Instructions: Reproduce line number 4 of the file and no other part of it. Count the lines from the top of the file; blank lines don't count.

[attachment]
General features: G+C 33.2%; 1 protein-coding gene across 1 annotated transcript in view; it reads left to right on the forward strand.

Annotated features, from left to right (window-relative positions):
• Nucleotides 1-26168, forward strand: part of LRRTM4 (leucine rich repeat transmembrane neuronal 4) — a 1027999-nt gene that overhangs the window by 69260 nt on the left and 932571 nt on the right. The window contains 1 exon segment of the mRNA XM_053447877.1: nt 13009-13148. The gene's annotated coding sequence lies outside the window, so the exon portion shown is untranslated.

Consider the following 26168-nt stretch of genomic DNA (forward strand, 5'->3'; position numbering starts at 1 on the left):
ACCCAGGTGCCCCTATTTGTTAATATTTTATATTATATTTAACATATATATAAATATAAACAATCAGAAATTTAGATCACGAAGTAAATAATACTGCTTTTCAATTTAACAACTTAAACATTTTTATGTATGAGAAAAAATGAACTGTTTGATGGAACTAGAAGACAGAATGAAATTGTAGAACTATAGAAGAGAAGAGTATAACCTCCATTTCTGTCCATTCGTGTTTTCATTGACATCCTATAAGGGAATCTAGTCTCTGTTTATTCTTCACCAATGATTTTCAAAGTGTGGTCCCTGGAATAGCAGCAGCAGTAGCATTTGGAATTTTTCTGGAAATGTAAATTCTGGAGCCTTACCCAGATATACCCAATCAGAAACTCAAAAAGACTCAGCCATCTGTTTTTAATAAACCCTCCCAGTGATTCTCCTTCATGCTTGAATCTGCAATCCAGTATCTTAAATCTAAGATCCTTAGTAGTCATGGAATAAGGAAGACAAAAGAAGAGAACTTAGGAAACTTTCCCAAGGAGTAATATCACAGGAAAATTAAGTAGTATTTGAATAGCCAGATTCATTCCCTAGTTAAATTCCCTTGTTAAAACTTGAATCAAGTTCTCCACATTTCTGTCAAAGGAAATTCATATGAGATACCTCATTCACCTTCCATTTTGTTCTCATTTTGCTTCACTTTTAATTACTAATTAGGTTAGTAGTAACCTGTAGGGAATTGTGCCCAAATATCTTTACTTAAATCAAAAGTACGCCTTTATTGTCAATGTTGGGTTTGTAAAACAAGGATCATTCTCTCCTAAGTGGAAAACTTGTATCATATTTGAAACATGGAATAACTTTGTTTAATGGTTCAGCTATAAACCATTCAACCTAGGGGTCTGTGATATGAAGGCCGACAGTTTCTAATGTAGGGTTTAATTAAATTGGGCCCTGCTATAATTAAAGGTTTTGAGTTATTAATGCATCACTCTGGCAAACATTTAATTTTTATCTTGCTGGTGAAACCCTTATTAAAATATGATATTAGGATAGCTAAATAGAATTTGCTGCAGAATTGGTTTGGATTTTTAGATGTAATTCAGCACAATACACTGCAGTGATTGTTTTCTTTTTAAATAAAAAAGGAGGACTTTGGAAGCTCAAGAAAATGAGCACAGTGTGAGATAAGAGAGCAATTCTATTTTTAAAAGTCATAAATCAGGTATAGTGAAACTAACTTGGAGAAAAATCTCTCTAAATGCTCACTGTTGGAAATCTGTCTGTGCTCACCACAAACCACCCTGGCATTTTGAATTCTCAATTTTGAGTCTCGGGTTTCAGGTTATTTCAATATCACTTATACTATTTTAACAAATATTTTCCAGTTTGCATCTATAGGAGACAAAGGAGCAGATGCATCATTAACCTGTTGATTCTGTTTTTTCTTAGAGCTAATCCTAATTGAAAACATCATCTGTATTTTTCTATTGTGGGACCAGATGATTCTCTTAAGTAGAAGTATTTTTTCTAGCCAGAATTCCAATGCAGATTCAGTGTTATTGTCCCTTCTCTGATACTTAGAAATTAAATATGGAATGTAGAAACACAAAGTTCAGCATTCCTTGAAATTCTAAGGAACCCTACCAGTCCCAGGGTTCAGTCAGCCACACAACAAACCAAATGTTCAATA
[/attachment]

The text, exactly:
Consider the following 26168-nt stretch of genomic DNA (forward strand, 5'->3'; position numbering starts at 1 on the left):